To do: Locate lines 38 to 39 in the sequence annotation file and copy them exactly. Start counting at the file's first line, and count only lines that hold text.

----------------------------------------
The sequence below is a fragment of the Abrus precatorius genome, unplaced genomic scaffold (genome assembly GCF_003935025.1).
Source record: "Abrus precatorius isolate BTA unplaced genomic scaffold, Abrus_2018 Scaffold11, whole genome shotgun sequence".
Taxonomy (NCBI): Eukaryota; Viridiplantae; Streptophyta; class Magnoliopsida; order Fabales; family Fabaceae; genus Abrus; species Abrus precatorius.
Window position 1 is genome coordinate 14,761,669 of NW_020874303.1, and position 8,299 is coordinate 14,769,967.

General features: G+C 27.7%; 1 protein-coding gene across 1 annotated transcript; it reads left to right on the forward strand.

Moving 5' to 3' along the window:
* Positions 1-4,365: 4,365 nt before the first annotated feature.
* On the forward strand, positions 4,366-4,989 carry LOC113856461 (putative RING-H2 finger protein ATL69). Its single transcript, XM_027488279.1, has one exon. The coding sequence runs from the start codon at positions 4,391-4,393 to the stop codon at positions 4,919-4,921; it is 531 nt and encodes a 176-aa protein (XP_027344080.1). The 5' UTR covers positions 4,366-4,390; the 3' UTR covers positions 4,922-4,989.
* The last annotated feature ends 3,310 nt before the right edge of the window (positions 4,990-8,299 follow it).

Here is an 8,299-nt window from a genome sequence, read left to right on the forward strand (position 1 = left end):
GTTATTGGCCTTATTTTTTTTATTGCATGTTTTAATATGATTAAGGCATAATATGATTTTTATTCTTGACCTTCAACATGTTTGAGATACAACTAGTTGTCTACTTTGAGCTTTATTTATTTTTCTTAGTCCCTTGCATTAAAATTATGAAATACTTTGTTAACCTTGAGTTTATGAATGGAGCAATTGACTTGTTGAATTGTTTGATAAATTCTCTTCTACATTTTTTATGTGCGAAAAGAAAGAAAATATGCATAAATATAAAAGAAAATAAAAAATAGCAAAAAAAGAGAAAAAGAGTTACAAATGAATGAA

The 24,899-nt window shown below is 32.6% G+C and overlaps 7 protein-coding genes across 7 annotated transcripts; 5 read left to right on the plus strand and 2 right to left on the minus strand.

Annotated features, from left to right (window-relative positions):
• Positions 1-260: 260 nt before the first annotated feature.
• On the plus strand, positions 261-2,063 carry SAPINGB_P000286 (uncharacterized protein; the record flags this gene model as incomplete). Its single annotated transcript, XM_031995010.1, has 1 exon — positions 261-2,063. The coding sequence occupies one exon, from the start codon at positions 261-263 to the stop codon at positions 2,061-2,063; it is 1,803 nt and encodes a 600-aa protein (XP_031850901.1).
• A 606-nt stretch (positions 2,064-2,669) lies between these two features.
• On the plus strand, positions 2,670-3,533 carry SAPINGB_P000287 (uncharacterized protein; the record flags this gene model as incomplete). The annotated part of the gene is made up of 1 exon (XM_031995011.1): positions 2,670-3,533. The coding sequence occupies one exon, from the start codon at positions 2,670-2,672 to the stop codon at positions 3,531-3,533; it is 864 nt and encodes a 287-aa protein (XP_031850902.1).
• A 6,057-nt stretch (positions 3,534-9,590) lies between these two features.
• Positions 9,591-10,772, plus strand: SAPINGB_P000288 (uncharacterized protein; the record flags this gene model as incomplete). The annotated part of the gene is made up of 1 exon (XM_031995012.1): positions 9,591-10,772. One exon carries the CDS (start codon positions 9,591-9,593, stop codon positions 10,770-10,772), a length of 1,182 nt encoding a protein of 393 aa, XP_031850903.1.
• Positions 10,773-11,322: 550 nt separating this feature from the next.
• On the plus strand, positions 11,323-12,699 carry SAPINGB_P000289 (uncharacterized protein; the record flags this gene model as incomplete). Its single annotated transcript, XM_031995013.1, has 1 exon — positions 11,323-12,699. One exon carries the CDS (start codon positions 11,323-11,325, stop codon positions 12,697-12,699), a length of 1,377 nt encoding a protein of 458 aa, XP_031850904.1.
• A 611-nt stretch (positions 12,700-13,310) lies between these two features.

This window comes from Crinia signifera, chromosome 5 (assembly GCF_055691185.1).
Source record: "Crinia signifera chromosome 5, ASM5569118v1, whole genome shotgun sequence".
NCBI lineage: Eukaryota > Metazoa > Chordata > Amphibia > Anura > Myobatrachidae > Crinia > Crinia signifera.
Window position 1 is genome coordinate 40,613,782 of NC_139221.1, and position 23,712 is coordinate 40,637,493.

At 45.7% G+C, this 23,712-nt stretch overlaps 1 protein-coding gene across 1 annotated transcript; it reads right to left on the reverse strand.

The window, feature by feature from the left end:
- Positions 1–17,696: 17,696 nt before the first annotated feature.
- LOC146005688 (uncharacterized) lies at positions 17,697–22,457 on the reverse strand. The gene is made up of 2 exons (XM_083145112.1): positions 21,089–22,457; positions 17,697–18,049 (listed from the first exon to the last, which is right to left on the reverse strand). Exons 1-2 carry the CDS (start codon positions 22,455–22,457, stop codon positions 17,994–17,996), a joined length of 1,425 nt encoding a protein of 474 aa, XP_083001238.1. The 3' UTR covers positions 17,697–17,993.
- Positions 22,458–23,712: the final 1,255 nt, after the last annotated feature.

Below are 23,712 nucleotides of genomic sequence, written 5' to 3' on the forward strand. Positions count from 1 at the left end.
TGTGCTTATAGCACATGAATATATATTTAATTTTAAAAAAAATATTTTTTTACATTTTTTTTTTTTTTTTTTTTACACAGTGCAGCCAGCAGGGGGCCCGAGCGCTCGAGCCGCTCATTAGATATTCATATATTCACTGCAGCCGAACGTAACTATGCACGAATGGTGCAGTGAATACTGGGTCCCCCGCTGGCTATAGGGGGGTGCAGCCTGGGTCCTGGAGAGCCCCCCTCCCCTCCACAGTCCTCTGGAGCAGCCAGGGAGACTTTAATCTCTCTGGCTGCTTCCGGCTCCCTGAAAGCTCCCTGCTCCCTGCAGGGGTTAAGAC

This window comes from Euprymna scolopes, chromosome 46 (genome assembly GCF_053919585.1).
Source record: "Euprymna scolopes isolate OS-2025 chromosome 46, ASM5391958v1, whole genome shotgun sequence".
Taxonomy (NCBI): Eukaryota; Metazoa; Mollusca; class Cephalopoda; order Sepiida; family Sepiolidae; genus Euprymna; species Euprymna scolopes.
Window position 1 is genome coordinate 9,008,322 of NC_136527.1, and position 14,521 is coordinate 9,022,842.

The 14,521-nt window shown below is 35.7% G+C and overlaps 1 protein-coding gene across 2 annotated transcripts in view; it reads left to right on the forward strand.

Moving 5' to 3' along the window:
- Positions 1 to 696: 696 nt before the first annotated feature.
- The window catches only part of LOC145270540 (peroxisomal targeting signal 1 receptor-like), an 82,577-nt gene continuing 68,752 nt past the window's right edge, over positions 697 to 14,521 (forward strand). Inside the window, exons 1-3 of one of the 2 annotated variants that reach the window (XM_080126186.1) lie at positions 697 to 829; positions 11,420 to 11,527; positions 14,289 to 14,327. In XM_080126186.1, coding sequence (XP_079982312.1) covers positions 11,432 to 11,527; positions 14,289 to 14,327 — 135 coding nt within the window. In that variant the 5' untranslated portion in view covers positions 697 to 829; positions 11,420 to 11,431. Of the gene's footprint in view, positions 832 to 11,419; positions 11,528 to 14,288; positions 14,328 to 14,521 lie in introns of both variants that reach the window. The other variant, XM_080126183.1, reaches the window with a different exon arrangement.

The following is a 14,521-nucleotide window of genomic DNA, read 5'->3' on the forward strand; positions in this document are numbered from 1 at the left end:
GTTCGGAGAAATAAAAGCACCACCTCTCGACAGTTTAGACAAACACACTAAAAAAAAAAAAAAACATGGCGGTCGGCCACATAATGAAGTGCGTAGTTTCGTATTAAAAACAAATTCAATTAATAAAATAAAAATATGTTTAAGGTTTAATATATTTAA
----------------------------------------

The 14,521-nt window shown below is 35.7% G+C and overlaps 1 protein-coding gene across 2 annotated transcripts in view; it reads left to right on the forward strand.

Moving 5' to 3' along the window: